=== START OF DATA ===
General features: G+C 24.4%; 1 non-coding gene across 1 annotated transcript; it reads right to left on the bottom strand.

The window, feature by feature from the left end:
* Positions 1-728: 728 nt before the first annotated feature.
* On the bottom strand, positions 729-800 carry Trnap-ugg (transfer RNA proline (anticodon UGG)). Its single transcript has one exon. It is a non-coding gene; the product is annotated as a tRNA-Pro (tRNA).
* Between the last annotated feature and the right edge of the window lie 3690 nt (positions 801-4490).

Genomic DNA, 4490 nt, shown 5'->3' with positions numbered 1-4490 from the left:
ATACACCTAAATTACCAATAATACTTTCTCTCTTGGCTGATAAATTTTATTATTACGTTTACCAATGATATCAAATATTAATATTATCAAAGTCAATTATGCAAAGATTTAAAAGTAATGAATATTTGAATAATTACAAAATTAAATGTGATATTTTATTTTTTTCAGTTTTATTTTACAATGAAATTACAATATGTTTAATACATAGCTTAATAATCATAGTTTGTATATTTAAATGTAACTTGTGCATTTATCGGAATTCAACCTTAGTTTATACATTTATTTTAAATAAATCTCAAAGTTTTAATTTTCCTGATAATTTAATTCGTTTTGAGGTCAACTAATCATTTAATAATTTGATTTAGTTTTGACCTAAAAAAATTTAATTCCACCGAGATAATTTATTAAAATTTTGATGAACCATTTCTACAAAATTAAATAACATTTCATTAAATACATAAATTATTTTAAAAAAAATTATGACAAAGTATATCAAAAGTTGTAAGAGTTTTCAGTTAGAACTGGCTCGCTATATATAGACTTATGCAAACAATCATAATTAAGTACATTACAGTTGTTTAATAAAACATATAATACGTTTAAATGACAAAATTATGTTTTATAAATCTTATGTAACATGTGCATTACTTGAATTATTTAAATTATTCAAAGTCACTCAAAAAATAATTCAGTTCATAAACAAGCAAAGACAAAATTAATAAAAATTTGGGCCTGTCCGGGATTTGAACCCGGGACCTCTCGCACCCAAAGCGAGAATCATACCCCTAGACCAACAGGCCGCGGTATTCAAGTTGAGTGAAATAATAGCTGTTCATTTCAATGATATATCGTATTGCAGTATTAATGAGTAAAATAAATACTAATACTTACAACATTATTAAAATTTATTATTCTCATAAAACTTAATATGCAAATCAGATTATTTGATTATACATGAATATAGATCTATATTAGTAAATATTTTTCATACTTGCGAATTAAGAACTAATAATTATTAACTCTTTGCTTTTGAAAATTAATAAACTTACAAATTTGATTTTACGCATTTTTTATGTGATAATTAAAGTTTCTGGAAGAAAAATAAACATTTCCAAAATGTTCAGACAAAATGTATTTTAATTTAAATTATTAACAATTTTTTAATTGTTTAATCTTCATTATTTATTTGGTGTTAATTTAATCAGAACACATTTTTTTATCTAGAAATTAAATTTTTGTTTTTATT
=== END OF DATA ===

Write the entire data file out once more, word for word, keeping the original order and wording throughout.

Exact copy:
General features: G+C 24.4%; 1 non-coding gene across 1 annotated transcript; it reads right to left on the bottom strand.

The window, feature by feature from the left end:
* Positions 1-728: 728 nt before the first annotated feature.
* On the bottom strand, positions 729-800 carry Trnap-ugg (transfer RNA proline (anticodon UGG)). Its single transcript has one exon. It is a non-coding gene; the product is annotated as a tRNA-Pro (tRNA).
* Between the last annotated feature and the right edge of the window lie 3690 nt (positions 801-4490).

Genomic DNA, 4490 nt, shown 5'->3' with positions numbered 1-4490 from the left:
ATACACCTAAATTACCAATAATACTTTCTCTCTTGGCTGATAAATTTTATTATTACGTTTACCAATGATATCAAATATTAATATTATCAAAGTCAATTATGCAAAGATTTAAAAGTAATGAATATTTGAATAATTACAAAATTAAATGTGATATTTTATTTTTTTCAGTTTTATTTTACAATGAAATTACAATATGTTTAATACATAGCTTAATAATCATAGTTTGTATATTTAAATGTAACTTGTGCATTTATCGGAATTCAACCTTAGTTTATACATTTATTTTAAATAAATCTCAAAGTTTTAATTTTCCTGATAATTTAATTCGTTTTGAGGTCAACTAATCATTTAATAATTTGATTTAGTTTTGACCTAAAAAAATTTAATTCCACCGAGATAATTTATTAAAATTTTGATGAACCATTTCTACAAAATTAAATAACATTTCATTAAATACATAAATTATTTTAAAAAAAATTATGACAAAGTATATCAAAAGTTGTAAGAGTTTTCAGTTAGAACTGGCTCGCTATATATAGACTTATGCAAACAATCATAATTAAGTACATTACAGTTGTTTAATAAAACATATAATACGTTTAAATGACAAAATTATGTTTTATAAATCTTATGTAACATGTGCATTACTTGAATTATTTAAATTATTCAAAGTCACTCAAAAAATAATTCAGTTCATAAACAAGCAAAGACAAAATTAATAAAAATTTGGGCCTGTCCGGGATTTGAACCCGGGACCTCTCGCACCCAAAGCGAGAATCATACCCCTAGACCAACAGGCCGCGGTATTCAAGTTGAGTGAAATAATAGCTGTTCATTTCAATGATATATCGTATTGCAGTATTAATGAGTAAAATAAATACTAATACTTACAACATTATTAAAATTTATTATTCTCATAAAACTTAATATGCAAATCAGATTATTTGATTATACATGAATATAGATCTATATTAGTAAATATTTTTCATACTTGCGAATTAAGAACTAATAATTATTAACTCTTTGCTTTTGAAAATTAATAAACTTACAAATTTGATTTTACGCATTTTTTATGTGATAATTAAAGTTTCTGGAAGAAAAATAAACATTTCCAAAATGTTCAGACAAAATGTATTTTAATTTAAATTATTAACAATTTTTTAATTGTTTAATCTTCATTATTTATTTGGTGTTAATTTAATCAGAACACATTTTTTTATCTAGAAATTAAATTTTTGTTTTTATT